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Proper Thyroid Testing Reveals Problems

Early Detection And Treatment May Prevent More Severe Disease

When it comes to diagnosing thyroid dysfunction, there's much more than meets the eye. Studies show that as many as 90% of patients with positive test results for thyroid dysfunction are missed by primary care physicians who rely only on standard testing which consists on testing only TSH and T4, and not based on symptoms of thyroid dysfunction.

"…clinical acumen alone lacks sensitivity and specificity in detecting previously undiagnosed thyroid dysfunction," points out Dr. Jim R. Stokigt of the Monash University Department of Medicine in Australia in a recent review article.

Because thyroid dysfunction is not easily gauged by clinical symptoms alone, proper testing is important, he observes. The 1998 guidelines from the American College of Physicians recommends routine testing for thyroid stimulating hormone (THS) levels in all women over 50 when they present for medical care. The American Thyroid Association recommends that all adults have TSH tested at age 35 and monitored every five years thereafter.

Certain groups at higher risk can benefit from more aggressive evaluation. "Testing of thyroid function may soon become standard practice in women who intend to become pregnant, or as early as possible in pregnancy, based on recent evidence of significant intellectual impairment in the offspring of women who were even mildly hypothyroid early in pregnancy," Dr. Stokigt writes.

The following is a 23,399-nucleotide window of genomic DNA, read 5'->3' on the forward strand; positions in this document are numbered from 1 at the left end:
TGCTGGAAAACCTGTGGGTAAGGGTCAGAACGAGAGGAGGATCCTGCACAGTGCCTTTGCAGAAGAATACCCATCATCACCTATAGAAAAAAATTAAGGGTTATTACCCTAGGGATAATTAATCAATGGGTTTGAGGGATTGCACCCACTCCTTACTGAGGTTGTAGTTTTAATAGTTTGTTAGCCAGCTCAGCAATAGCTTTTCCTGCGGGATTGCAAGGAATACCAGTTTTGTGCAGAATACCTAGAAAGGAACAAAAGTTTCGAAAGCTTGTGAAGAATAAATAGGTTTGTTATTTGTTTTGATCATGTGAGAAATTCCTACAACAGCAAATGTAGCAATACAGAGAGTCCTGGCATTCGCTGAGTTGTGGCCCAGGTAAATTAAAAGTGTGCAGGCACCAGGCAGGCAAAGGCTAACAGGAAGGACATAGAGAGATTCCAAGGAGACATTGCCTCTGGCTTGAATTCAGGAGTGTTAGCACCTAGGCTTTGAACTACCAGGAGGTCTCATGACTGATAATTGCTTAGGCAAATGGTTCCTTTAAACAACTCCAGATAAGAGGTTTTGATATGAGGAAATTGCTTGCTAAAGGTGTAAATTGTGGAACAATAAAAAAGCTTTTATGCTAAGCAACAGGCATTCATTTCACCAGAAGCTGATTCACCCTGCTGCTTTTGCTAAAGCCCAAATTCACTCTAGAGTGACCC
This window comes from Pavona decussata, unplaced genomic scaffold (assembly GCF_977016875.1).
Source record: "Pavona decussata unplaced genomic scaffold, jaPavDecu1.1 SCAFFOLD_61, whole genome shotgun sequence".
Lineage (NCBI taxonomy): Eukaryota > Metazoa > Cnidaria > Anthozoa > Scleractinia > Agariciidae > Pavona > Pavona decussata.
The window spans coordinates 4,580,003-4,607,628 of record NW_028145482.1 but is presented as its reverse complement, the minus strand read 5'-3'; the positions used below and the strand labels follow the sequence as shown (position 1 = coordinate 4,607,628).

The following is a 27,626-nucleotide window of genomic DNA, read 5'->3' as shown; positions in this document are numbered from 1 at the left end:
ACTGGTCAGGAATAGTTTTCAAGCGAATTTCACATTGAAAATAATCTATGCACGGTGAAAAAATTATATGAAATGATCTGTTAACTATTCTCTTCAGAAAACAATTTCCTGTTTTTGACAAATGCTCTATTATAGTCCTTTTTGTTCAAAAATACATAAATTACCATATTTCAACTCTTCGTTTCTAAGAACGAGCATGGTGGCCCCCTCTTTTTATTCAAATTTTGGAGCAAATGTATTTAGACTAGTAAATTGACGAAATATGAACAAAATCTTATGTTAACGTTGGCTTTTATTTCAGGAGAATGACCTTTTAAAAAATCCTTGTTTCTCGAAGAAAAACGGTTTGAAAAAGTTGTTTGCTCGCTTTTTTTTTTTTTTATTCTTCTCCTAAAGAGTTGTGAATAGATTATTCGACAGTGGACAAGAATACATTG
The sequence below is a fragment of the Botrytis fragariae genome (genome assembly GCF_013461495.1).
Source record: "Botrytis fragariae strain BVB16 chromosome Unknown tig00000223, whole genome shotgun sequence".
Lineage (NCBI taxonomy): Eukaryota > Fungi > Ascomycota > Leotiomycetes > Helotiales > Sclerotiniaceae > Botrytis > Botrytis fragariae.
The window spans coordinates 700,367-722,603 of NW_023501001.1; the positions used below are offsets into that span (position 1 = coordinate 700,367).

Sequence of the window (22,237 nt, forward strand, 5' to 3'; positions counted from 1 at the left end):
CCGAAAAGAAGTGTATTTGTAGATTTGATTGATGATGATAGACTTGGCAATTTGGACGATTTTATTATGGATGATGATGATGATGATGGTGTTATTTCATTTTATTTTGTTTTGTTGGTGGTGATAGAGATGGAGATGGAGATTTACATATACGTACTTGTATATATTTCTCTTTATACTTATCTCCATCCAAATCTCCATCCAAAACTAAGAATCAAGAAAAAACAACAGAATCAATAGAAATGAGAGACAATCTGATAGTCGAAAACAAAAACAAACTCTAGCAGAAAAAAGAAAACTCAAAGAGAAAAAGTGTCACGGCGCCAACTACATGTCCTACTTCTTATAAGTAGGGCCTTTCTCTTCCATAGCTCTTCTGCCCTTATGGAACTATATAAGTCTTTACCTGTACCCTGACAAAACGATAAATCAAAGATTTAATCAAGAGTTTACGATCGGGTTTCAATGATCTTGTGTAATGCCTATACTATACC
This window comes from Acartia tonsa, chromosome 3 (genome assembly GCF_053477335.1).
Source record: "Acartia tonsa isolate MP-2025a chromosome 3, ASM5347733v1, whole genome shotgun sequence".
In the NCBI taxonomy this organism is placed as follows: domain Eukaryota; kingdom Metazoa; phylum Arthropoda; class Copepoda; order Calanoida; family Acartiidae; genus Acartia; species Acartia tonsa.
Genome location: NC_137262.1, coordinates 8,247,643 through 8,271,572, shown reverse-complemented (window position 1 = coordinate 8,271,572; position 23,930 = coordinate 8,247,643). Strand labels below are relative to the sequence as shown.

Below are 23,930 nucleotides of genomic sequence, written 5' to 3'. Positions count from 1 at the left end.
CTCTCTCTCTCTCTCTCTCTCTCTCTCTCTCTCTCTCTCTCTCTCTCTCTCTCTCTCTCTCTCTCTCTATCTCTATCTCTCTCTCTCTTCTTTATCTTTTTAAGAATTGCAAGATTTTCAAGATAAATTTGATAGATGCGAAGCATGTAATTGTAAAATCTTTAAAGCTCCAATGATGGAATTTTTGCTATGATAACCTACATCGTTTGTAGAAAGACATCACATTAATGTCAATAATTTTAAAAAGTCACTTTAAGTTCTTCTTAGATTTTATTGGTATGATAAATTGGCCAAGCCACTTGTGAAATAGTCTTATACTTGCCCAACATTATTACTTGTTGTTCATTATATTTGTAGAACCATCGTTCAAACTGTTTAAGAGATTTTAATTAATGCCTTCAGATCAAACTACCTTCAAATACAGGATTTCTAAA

Subclinical hypothyoidism is a very early, subtle stage of the disease process that occurs when levels of TSH begin to creep upward, before thyroid hormone levels are actually abnormal. This is often the initial sign of thyroid dysfunction, one that can precede clinical symptoms and overt disease by many years.

Based on TSH testing of over 25,000 men and women, the Colorado Thyroid Disease Prevalence Study determined that nearly 10% of randomly screened individuals showed signs of subclinical hypothyroidism - with the rate doubling in the higher age groups.

A positive test result for thyroid peroxidase antibody (TPOAb) can also be an important early warning signal of emerging dysfunction. "This antibody has a better positive predictive value than measurement of serum TSH in identifying an increased risk of postpartum thyroid dysfunction," Dr. Stokigt observes.

"TPOAb positivity has also been shown to be associated with increased susceptibility to depression in perimenopausal women by an effect independent of thyroid function and menopausal status."

While having either high TSH or positive TPOAb raises the risk of progressing to overt hypothyroidism by eight-fold, having both of these risk markers considerably ups the ante. A person with both early warning markers may have an astounding 40-fold increased risk of developing overt hypothyroidism, according to one study.